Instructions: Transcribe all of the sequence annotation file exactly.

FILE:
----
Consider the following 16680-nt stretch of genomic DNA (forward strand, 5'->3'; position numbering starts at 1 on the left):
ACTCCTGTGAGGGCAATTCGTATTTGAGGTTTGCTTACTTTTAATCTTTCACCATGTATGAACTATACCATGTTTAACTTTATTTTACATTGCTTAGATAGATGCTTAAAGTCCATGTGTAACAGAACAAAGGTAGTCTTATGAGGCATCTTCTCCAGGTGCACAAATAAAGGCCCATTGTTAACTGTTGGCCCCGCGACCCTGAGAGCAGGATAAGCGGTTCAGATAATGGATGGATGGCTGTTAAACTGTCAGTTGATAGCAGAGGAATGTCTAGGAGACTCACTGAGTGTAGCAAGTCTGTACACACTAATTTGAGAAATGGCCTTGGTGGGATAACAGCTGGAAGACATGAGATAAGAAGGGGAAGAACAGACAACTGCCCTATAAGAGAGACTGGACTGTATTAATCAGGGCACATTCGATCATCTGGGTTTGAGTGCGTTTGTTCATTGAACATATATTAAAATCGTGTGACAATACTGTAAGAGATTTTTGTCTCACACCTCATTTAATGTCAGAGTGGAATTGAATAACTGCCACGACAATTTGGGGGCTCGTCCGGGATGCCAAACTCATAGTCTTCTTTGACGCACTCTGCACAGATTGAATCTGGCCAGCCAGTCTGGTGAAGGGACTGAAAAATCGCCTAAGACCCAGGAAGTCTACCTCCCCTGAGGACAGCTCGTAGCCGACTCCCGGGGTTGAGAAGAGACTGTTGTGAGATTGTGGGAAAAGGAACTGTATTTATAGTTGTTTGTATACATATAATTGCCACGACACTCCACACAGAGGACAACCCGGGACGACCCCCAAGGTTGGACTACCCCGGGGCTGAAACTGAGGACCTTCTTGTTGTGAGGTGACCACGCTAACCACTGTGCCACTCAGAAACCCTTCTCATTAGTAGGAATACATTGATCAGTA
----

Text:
Consider the following 16680-nt stretch of genomic DNA (forward strand, 5'->3'; position numbering starts at 1 on the left):
ACTCCTGTGAGGGCAATTCGTATTTGAGGTTTGCTTACTTTTAATCTTTCACCATGTATGAACTATACCATGTTTAACTTTATTTTACATTGCTTAGATAGATGCTTAAAGTCCATGTGTAACAGAACAAAGGTAGTCTTATGAGGCATCTTCTCCAGGTGCACAAATAAAGGCCCATTGTTAACTGTTGGCCCCGCGACCCTGAGAGCAGGATAAGCGGTTCAGATAATGGATGGATGGCTGTTAAACTGTCAGTTGATAGCAGAGGAATGTCTAGGAGACTCACTGAGTGTAGCAAGTCTGTACACACTAATTTGAGAAATGGCCTTGGTGGGATAACAGCTGGAAGACATGAGATAAGAAGGGGAAGAACAGACAACTGCCCTATAAGAGAGACTGGACTGTATTAATCAGGGCACATTCGATCATCTGGGTTTGAGTGCGTTTGTTCATTGAACATATATTAAAATCGTGTGACAATACTGTAAGAGATTTTTGTCTCACACCTCATTTAATGTCAGAGTGGAATTGAATAACTGCCACGACAATTTGGGGGCTCGTCCGGGATGCCAAACTCATAGTCTTCTTTGACGCACTCTGCACAGATTGAATCTGGCCAGCCAGTCTGGTGAAGGGACTGAAAAATCGCCTAAGACCCAGGAAGTCTACCTCCCCTGAGGACAGCTCGTAGCCGACTCCCGGGGTTGAGAAGAGACTGTTGTGAGATTGTGGGAAAAGGAACTGTATTTATAGTTGTTTGTATACATATAATTGCCACGACACTCCACACAGAGGACAACCCGGGACGACCCCCAAGGTTGGACTACCCCGGGGCTGAAACTGAGGACCTTCTTGTTGTGAGGTGACCACGCTAACCACTGTGCCACTCAGAAACCCTTCTCATTAGTAGGAATACATTGATCAGTA